Sun-Grown Wrappers from Equador

Sun-grown wrappers that grow in sunlight without the need of muslin cloth covers are known as Sun-Grown, Virgin Sun-Grown and Havana Sun-Grown wrappers. Ecuador is now famous for its manufacturing of this wrapper variety that does not require coverage during the rainy season because the clouds overshadow the sky. Sun-grown wrappers offer smokers hearty, full-bodied smoking experiences that are not typically found in the majority of wrappers. The Olivia "O" cigar series offers sun-grown wrappers that render a certain heartiness to the cigars, even though the flavors retain their smoothness. The "Original Cubans" brand is another variety of this type of wrapper. This type of cigar is reminiscent of the period when cigars manufactured in Cuba were the most exemplary tobacco products.

Rosado or Red Wrappers

The word "rosado" means "pink" in the Spanish language, and these wrappers feature a red hue. The Rosado wrapper is known for its full, spicy aroma. The Rosado wrapper is not commonly used, but it does have its small percentage of adherents. The red hue derives from different tobacco strains and various types of climates. The Cuban Parejo by Perdoma grows from Nicaraguan seed and is available with a Maduro or Rosado wrap. Large ring gauges permit this variety to use the Rosado wrapper in order to give consumers rich, intricate flavors.

Dos Rios, a product offered by Perdomo, is another type of Rosado wrapper that grows in Ecuador from an Indonesian seed. Dos Rios features spicy flavoring, is sold in a box-press and is offered to consumers at bargain prices. La Estrella Cubana takes the Rosado wrap to a new level of intensity with its usage of Sangria wine during the aging process. The Sangria wine makes the spicy overtones less noticeable.

Shapes and Ring Gauges

Manufacturers are producing cigars that come in figurado shapes and in thicker ring gauges. People can find cigars that look similar to carrots or torpedos, "torbustos" and reverse topedos, double perfectos and giant ones like the newer 10 by 100 inch Cuban Parejo Galaxia size, courtesy of Perdomo. Consumers can experiment with various sizes that serve to stimulate their taste buds. Some of these sizes, such as the Egg by Drew Estate and the baseball bat shape by Don Juan, are manufactured strictly as novelty items. Nevertheless, consumers readily find access to thick ring gauges. The Brazilia is a current addition to the CAO stable, and it is available in ring guages ranging from 54 to 60 inches. These gauges enable greater complexities of aromas.

Alec Bradley has recently introduced the Trilogy Native Cameroon, which looks like a triangle. The Bohemian Red Corojos and the Vega Talanga Tercio introduce innovative "pig-tail" caps and ragged feet. Even though it is interesting to try cigars that come in various sizes or designs, excellent products derive from superior tobacco combined with the ways in which they are manufactured. The traditional and well-received Lonsdale shape, which features a 40 to 44 ring gauge and only measures approximately 7 inches, is no longer easy to procure. Consumers today prefer longer, thicker cigars over the previously desired Lonsdale size.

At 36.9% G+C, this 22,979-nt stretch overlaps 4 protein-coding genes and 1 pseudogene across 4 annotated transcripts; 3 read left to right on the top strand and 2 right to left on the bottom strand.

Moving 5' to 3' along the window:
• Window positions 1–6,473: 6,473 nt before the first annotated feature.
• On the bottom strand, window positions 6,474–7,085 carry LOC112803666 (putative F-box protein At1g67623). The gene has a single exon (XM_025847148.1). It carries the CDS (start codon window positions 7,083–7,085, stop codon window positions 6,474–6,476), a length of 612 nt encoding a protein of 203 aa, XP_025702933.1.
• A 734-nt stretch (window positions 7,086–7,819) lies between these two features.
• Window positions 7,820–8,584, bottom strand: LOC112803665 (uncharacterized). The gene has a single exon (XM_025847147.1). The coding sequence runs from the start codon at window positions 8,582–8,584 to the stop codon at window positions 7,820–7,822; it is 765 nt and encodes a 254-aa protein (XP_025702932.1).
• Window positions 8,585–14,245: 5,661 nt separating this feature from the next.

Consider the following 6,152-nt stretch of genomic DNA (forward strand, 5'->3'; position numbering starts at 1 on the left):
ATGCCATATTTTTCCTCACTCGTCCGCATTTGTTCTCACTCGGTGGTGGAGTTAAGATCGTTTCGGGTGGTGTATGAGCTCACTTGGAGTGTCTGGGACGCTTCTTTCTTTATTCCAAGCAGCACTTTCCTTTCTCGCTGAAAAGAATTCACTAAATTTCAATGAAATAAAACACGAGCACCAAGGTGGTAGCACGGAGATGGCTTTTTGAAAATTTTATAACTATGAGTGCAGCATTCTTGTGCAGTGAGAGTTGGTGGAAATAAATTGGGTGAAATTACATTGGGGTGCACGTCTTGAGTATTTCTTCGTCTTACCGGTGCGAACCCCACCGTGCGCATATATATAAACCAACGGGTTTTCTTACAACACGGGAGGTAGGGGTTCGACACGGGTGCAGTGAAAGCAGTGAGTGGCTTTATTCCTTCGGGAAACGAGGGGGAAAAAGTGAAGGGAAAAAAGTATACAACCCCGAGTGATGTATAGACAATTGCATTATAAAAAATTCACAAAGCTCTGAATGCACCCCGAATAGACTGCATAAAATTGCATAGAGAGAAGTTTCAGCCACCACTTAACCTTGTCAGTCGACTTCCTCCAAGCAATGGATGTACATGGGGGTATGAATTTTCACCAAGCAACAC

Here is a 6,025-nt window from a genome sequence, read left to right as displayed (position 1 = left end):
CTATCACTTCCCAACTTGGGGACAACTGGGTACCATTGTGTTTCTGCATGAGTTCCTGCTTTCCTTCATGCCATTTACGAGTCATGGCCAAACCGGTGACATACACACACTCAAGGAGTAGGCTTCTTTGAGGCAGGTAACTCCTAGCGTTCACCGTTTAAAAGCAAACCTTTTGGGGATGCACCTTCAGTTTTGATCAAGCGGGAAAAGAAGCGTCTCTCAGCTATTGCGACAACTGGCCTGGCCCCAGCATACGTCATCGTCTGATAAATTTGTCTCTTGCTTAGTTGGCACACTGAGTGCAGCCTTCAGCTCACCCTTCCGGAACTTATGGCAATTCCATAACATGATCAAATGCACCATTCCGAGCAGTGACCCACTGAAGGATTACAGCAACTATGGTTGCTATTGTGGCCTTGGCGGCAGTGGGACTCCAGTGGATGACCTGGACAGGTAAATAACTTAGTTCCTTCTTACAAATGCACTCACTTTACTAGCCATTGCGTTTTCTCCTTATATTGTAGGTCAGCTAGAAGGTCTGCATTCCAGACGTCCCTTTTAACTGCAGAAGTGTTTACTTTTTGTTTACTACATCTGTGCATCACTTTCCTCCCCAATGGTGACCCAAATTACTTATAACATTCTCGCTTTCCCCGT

Miniatures or Cigarillos Gain in Popularity

These cigars are known as miniatures, or cigarillos, and even though the products did not exist a decade ago, they are now gaining in popularity. People who enjoy smoking smaller cigars appreciate these miniature versions of their larger peers, along with the fact that cigarillos offer the same quality. Miniatures are sometimes made by hand, but they are also made with machinery. One reason that the cigarillo is currently popular is its extremely moderate price tag. Additionally, as newer laws continue to prohibit people from smoking cigars in public, the option of smoking smaller cigars during short work breaks offers an attractive aspect in comparison to larger facsimiles such as the Churchill. A few of the most popular cigarillo brands include the Nat Sherman Nats cigarillos, Hoyo Excalibur Miniatures, Don Tomas Coronitas and CAO Petites.

Shopping for Cigar Brand Bargains

The cigar boom that occurred in the mid-1990s still affects consumers. It is increasingly difficult to find closeout prices for favorite brands. Closeout bargains can offer consumers tremendous discounts, but they may also reflect lower prices because they are no longer popular products. Numerous cigar manufacturers filed for bankruptcy shortly after the cigar boom took place, which resulted in massive numbers of cigar products. Even though every brand features a different type of quality, a smart consumer can still find a real bargain. Since cigars improve with age, older products that have been patiently sitting in warehouses for many years may offer superior and smoother flavors.